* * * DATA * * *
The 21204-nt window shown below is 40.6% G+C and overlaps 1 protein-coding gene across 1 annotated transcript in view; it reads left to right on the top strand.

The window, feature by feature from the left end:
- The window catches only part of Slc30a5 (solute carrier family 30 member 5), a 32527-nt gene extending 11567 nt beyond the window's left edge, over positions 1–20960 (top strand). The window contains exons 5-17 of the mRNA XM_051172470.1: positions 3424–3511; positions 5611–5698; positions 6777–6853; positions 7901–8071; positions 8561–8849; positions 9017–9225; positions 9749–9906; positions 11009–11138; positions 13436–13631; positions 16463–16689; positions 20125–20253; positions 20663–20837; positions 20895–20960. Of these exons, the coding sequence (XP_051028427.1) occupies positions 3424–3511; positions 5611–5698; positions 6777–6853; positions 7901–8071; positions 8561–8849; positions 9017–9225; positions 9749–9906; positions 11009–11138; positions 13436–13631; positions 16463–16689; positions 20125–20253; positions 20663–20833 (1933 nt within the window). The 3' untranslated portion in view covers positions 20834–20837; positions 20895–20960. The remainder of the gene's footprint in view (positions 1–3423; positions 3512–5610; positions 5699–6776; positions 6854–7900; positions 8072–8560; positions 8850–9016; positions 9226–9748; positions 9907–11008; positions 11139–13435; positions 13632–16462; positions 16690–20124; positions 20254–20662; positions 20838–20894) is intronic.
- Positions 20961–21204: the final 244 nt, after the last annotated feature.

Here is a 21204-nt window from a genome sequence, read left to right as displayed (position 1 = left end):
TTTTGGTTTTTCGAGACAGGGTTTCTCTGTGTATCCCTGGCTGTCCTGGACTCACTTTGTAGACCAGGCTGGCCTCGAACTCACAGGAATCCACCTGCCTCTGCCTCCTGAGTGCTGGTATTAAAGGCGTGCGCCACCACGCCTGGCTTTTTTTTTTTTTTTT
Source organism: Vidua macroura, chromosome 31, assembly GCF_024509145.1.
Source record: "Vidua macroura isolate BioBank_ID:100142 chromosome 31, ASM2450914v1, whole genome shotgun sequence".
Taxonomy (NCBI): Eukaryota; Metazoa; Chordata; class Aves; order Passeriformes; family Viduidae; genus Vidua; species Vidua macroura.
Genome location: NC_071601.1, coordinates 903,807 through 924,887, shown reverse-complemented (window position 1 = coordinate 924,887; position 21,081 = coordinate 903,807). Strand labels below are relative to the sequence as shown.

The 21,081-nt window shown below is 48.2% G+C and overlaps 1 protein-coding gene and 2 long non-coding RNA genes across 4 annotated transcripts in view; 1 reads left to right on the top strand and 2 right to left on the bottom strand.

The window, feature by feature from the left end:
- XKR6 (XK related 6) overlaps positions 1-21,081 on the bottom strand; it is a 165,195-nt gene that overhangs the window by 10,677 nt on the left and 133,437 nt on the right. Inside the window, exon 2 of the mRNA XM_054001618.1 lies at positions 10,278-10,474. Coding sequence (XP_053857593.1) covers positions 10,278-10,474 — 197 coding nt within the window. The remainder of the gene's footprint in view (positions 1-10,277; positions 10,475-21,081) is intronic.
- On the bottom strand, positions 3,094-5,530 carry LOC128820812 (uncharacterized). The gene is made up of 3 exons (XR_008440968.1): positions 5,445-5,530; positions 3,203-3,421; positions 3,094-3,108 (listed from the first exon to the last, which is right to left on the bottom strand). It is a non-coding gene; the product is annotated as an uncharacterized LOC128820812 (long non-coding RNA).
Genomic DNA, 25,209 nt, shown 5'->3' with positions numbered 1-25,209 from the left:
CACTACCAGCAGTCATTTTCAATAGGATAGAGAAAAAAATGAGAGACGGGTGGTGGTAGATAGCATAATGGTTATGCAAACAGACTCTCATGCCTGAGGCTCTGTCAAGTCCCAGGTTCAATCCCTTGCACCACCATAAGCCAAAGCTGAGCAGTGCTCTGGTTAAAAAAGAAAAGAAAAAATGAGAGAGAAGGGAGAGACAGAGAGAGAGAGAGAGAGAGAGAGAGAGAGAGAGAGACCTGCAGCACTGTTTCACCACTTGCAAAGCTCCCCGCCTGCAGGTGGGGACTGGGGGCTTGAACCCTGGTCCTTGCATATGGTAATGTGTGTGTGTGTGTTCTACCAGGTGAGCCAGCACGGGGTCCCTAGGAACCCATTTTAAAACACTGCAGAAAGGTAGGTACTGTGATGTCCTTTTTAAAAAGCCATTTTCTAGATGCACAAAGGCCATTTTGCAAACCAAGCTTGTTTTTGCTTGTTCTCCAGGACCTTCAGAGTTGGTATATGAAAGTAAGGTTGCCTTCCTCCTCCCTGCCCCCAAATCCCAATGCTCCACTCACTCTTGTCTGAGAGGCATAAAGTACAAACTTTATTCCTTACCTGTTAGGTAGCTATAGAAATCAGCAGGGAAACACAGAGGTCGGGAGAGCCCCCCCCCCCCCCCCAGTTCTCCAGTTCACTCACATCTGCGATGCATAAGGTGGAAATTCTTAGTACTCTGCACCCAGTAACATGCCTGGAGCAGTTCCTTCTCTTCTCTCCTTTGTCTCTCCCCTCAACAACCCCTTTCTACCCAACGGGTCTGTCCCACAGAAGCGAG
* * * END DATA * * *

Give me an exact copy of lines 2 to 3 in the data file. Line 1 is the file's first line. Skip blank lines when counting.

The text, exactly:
The window, feature by feature from the left end:
- The window catches only part of Slc30a5 (solute carrier family 30 member 5), a 32527-nt gene extending 11567 nt beyond the window's left edge, over positions 1–20960 (top strand). The window contains exons 5-17 of the mRNA XM_051172470.1: positions 3424–3511; positions 5611–5698; positions 6777–6853; positions 7901–8071; positions 8561–8849; positions 9017–9225; positions 9749–9906; positions 11009–11138; positions 13436–13631; positions 16463–16689; positions 20125–20253; positions 20663–20837; positions 20895–20960. Of these exons, the coding sequence (XP_051028427.1) occupies positions 3424–3511; positions 5611–5698; positions 6777–6853; positions 7901–8071; positions 8561–8849; positions 9017–9225; positions 9749–9906; positions 11009–11138; positions 13436–13631; positions 16463–16689; positions 20125–20253; positions 20663–20833 (1933 nt within the window). The 3' untranslated portion in view covers positions 20834–20837; positions 20895–20960. The remainder of the gene's footprint in view (positions 1–3423; positions 3512–5610; positions 5699–6776; positions 6854–7900; positions 8072–8560; positions 8850–9016; positions 9226–9748; positions 9907–11008; positions 11139–13435; positions 13632–16462; positions 16690–20124; positions 20254–20662; positions 20838–20894) is intronic.